Battery Energy Storage is in the news, all over renewable energy commentary sites, and on the minds of investors the world over (not to mention sitting in both the U.S. House and Senate in the form of sibling Energy Storage Acts).
Growth of energy storage technologies and their applications is at an all-time high, but why? Some of the same reasons why we think this just may be the year the Energy Storage Act passes are also clear drivers of storage industry growth. But another important factor to consider is Renewable Portfolio Standard (RPS), the more and more broadly adopted state-by-state mandate that a portion of electricity demand be met through renewable sources; growth is seen not only in the number of states who are adopting an RPS, but also seen in increasing percentages required within states who have had a RPS in place, some for many years (California, always a leading example, has had an RPS in place since 2002 and recently raised their standard from 20% to 33% to be met by 2030).
Currently, there are 32 U.S. states with RPS, a number that has grown steadily since the first RPS was introduced in 1983, with a major jump in adoption and percentage requirements in 2000. Current RPS states have mandates for renewable energy levels that range from 8% to 40% with goals to meet these mandates ranging from 2013 to 2030. The majority have legislated mandates in the range of 20% and many aim to hit that goal by 2020. Since all RPS mandates are based on future goals, even if there are no further RPS adoption or percentage increases, the supply of renewable energy is legislated to keep growing.
As electricity demand continues to grow across the fifty states, obviously that will demand an even greater growth in renewable supply to meet RPS standards based on percentages. While few will argue that more renewable energy needs to be brought online to meet these and larger growing energy needs, an important component to support this growth is and will more increasingly prove be energy storage for renewable energy.
In addition to increasing renewable energy capacity, by making more of the current production usable through battery storage and other complimentary technologies, we can meet our expanding needs more efficiently and with less new development, relatively speaking. This is because energy storage, such as Lithium-Ion battery storage, makes it possible to use energy generated in off-peak hours during times of high-peak demand, resulting in less lost energy from renewable sources (such as extra, i.e. unused, energy produced by wind farms on above-average windy days, and similarly by solar arrays on sunny days when demand is lower than at night). Implementing energy storage solutions is generally less costly than developing new energy production, so this will save both utilities and consumers money; a compelling reason for the former to consider it closely in light of growing RPS requirements and related electricity needs.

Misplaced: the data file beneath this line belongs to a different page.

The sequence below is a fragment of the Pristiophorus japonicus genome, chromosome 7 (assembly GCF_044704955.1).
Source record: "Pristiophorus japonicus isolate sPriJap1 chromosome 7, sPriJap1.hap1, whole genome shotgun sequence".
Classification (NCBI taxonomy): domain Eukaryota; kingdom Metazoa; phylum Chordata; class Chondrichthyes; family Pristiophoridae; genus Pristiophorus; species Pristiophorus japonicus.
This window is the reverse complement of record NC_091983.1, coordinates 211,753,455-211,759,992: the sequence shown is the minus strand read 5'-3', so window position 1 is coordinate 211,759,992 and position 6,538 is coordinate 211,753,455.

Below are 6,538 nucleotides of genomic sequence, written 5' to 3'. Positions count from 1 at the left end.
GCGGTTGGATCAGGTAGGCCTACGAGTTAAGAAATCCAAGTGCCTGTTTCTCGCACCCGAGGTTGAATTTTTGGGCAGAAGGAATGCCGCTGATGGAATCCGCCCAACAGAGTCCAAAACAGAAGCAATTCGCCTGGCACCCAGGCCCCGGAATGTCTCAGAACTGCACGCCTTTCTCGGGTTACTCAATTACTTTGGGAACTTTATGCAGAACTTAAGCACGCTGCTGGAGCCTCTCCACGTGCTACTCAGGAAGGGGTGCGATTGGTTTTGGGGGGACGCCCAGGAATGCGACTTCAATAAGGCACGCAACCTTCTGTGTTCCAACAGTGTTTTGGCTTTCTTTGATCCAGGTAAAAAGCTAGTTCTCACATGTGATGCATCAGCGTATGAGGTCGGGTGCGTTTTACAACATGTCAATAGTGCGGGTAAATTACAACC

This answer is not a new one. Energy is either kinetic or potential, and utilities have been utilizing ways of storing energy (basically, converting it from kinetic to potential for the future reverse) for a long time to reduce waste and meet peak demand, RPS or no. One example is pumping water to elevated reservoirs during times of low demand (and thus excess energy) to let it later drop through turbine generators during times of high demand (aka pumped-storage hydroelectricity, or PSH). Of course, batteries are simply another kind of reservoir, albeit very efficient and increasingly high tech, that stores energy in chemical form for later application.
Today, however, there is an ever-widening availability of energy storage technologies suitable for grid-scale all the way down to single-family-home-scale implementation, and with pricing becoming rapidly more and more accessible throughout this range. Advanced Li-Ion batteries are of the most widely utilized and due to recent technological and financially beneficial advancements, battery energy storage is now feasible, reliable and scalable.
We are sure to see tandem growth in RPS rates and energy storage technology utilization as the former begets the need for the latter and the latter makes the former more feasible; while legislation, budgetary considerations, and advancements in technologies contribute to storage industry growth.